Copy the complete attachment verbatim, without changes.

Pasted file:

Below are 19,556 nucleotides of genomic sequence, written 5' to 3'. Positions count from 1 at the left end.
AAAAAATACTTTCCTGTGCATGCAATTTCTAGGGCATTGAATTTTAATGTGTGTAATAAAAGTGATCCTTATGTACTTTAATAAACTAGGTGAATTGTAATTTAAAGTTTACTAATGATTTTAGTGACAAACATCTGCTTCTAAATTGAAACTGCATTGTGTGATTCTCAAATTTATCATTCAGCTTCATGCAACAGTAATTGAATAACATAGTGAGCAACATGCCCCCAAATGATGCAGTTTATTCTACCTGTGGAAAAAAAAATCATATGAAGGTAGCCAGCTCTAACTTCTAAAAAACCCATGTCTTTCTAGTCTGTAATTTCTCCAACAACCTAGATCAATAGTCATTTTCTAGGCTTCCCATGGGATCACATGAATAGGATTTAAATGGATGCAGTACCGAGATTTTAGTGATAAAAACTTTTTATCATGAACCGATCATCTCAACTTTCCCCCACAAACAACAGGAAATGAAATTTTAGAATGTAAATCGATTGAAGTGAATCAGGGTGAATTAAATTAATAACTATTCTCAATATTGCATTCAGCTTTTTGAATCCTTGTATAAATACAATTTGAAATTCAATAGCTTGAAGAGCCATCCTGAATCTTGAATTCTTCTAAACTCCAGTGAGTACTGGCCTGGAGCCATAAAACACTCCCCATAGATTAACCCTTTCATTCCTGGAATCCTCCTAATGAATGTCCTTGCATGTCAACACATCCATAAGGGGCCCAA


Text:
Below are 19,556 nucleotides of genomic sequence, written 5' to 3'. Positions count from 1 at the left end.
AAAAAATACTTTCCTGTGCATGCAATTTCTAGGGCATTGAATTTTAATGTGTGTAATAAAAGTGATCCTTATGTACTTTAATAAACTAGGTGAATTGTAATTTAAAGTTTACTAATGATTTTAGTGACAAACATCTGCTTCTAAATTGAAACTGCATTGTGTGATTCTCAAATTTATCATTCAGCTTCATGCAACAGTAATTGAATAACATAGTGAGCAACATGCCCCCAAATGATGCAGTTTATTCTACCTGTGGAAAAAAAAATCATATGAAGGTAGCCAGCTCTAACTTCTAAAAAACCCATGTCTTTCTAGTCTGTAATTTCTCCAACAACCTAGATCAATAGTCATTTTCTAGGCTTCCCATGGGATCACATGAATAGGATTTAAATGGATGCAGTACCGAGATTTTAGTGATAAAAACTTTTTATCATGAACCGATCATCTCAACTTTCCCCCACAAACAACAGGAAATGAAATTTTAGAATGTAAATCGATTGAAGTGAATCAGGGTGAATTAAATTAATAACTATTCTCAATATTGCATTCAGCTTTTTGAATCCTTGTATAAATACAATTTGAAATTCAATAGCTTGAAGAGCCATCCTGAATCTTGAATTCTTCTAAACTCCAGTGAGTACTGGCCTGGAGCCATAAAACACTCCCCATAGATTAACCCTTTCATTCCTGGAATCCTCCTAATGAATGTCCTTGCATGTCAACACATCCATAAGGGGCCCAA